This ink I got to cook up myself as they were my seeds.  A good handful of seeds was added to the pot and some wine in similar quantities to the oak gall ink.  I was expecting a blue colour as I knew what colour woad gives in dye vats and indeed we did have a grey/blue.  We tried various test samples.  When we added alum to the ink we achieved a purple colour.  When we added potash as the additive we achieved a green.  By adding copper unsurprisingly we had turquoise.  Adding tin made it stay purple.

I used some of this ink recently in my calligraphy class and found it to be quite a pleasant ink to work with.  It was perhaps a little thin but presumably adding less wine/water to the mix would make a thicker ink.  The perfect ink for calligraphy should be like a thin cream.  I normally use gouache, which is easier to adjust if it starts to get too thin but I am trying to cut out plastic and cut down on waste generally so it struck me that this might be a good zero waste alternative to my usual paints.

2014-04-08 12.32.31Calendula
I was pleased to see that this was going to be one of the inks we were looking at as it grows in my garden in abundance.  It freely self seeds everywhere and I never have the heart to pull it up from all the cracks that it likes to seed in.  I’d used it before to make ointments as it’s very soothing for the skin.  

To make this ink we used 7 g of flowers, 100g water, 10g of alum, 3g of tin and 3g of powdered chalk.

It gives orange or red when mixed with dragon’s blood & gesso (Dragon’s blood is a plant resin).

To sum up, it was an amazing course, worth every penny, if I’m honest perhaps under-priced.  There was lots to do, learn and keep us occupied throughout the 2 days.  It opened up my eyes to the paint palette that is just waiting for me in my own garden. It probably sounds naïve but I had no idea before this course that so many colours could be made from plants. I certainly hope to make more paints in the future and I hope that if you’ve read all this you might give it a go too.




Posted in Uncategorized

School History Project Conference 2018

SHP 2018 1We have just returned from attending the 30th SHP teachers conference in Leeds this year.  We were feeling a bit frayed around the edges having been working away from home for the best part of the last month.  If I’m honest, having been a little unwell  recently in Cumbria, I just wanted my own bed and own things around me but we were extremely pleased we made the effort to attend as we have returned enthused and rejuvenated from the inspiring environment it provides.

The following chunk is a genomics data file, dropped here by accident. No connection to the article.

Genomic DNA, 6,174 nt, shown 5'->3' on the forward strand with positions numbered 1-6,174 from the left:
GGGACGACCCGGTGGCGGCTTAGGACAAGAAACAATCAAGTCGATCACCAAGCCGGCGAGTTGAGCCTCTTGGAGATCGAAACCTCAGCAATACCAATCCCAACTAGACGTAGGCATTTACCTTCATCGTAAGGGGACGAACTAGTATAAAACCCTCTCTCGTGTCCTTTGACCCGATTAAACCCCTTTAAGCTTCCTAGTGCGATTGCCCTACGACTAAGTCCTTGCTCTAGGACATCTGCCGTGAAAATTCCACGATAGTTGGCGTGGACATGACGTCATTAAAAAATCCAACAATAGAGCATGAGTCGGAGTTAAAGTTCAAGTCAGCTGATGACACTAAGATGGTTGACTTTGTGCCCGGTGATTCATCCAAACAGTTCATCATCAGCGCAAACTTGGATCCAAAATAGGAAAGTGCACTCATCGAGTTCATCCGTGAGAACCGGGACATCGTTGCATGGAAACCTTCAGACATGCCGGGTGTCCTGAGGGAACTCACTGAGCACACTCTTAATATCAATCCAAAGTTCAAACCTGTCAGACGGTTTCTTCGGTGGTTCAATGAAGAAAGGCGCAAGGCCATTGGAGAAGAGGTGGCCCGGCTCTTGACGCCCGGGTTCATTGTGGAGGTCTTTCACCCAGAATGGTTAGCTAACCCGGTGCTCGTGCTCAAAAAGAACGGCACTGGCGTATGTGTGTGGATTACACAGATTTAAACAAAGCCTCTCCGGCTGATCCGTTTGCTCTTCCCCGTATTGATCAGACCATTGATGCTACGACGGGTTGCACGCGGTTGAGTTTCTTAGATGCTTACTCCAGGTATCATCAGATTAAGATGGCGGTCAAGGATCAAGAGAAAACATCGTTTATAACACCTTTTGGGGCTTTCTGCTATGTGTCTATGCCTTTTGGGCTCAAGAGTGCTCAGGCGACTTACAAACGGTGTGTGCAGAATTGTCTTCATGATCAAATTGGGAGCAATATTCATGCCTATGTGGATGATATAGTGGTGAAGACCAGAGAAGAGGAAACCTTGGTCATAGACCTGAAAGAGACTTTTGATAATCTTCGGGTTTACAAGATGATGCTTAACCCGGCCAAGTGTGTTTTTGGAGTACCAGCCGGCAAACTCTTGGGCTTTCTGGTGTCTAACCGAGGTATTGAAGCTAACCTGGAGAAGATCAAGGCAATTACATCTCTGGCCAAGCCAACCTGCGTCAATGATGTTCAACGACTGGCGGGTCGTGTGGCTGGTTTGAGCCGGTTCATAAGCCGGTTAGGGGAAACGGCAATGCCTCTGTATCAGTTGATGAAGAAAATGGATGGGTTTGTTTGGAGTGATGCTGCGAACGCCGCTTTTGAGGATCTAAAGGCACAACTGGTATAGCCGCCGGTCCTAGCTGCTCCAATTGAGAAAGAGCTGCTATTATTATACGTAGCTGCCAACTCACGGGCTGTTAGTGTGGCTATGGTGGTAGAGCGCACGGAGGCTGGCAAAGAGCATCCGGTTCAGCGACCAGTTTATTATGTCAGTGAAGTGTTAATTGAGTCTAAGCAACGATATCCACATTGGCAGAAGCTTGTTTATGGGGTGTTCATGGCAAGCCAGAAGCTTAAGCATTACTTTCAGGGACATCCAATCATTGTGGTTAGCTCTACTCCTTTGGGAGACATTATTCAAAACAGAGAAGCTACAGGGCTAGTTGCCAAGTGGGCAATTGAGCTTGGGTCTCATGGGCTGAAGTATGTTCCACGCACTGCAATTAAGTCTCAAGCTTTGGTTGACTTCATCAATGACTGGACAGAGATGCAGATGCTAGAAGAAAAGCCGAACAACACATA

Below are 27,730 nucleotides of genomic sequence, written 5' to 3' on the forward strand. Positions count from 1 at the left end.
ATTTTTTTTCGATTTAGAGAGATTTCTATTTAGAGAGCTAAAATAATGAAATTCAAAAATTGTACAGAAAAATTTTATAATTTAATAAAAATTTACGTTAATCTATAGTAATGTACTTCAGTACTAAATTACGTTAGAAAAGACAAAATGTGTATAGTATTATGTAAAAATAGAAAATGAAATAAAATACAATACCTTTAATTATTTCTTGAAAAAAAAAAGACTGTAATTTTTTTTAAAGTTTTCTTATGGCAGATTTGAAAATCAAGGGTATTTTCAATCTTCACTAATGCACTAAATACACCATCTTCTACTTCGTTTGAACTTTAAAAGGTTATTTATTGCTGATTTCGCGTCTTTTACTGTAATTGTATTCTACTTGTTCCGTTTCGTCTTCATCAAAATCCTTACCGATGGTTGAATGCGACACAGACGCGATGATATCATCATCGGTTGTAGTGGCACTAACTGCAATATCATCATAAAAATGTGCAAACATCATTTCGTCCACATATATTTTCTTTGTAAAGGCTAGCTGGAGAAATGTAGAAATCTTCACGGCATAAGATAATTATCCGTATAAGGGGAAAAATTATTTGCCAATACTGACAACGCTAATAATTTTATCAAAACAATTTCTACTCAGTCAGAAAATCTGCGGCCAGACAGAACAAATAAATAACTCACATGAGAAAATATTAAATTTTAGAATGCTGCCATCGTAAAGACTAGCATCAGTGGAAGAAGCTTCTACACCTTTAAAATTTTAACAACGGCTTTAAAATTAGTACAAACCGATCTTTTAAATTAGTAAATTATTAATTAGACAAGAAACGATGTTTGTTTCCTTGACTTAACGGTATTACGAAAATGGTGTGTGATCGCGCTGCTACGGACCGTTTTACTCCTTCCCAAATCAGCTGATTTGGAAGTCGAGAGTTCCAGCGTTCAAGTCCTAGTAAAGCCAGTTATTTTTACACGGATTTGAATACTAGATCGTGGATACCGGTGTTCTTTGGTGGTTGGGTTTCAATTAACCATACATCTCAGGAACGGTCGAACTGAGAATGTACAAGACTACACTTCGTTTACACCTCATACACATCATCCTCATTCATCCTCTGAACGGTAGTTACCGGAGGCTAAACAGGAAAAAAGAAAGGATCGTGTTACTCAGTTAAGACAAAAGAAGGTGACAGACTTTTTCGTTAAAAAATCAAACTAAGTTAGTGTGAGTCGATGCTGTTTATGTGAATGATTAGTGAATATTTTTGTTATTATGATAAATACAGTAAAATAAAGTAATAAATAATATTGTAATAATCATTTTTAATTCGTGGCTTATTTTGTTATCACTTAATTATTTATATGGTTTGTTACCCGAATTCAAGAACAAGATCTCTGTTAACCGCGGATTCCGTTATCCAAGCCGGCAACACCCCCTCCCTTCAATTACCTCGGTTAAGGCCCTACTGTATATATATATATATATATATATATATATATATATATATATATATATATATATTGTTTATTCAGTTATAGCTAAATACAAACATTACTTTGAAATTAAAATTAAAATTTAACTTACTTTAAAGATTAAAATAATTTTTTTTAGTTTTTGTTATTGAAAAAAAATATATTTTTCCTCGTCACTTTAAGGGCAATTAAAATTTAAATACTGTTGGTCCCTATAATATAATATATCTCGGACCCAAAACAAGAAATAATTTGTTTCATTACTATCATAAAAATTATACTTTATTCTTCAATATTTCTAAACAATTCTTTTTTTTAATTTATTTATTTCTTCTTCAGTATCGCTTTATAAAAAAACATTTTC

We met some old friends, such as Anglia Tours, who I spoke about in last years blog and Ian Dawson, former Director of the SHP who so kindly let us attend that first year back in 2005.  We also made some new friends too.  We spoke to lots of teachers and attended various lectures.  It was great to find out that others had similar experiences whilst teaching and to find new ideas of how to teach.

I can only really speak of my own experience at one of the lectures which was run by Mary Brown, History teacher and Sacha Cinnamond, Vice Principal of St Josephs College in Ipswich whose workshop was entitled ‘The dead were once as real as we’ using contemporary culture to bring the dead to life in the history classroom!  The title had intrigued me as it’s very much connected to what I try to do within my own work, in bringing life to old bones and helping students understand that the people we are talking of were once warm, breathing, thinking people like them. It put me in mind of a tomb I had just seen that week in Wetheral Cumbria.  The arch over the tomb had once read:

‘Here lies Sir Richard Salkeld, that knight,
who in his land was mickle might,
the captain and keeper of Carlisle was he,
and also the Lord of Cozkebye,
and now he lies under this stane,
he and his lady Dame Jane,
The Eighteenth day of Februere,
this gentle knight was buried here.
I pray you all that this do see,
pray for their souls for charitie,
For as they are now – so must we all be.’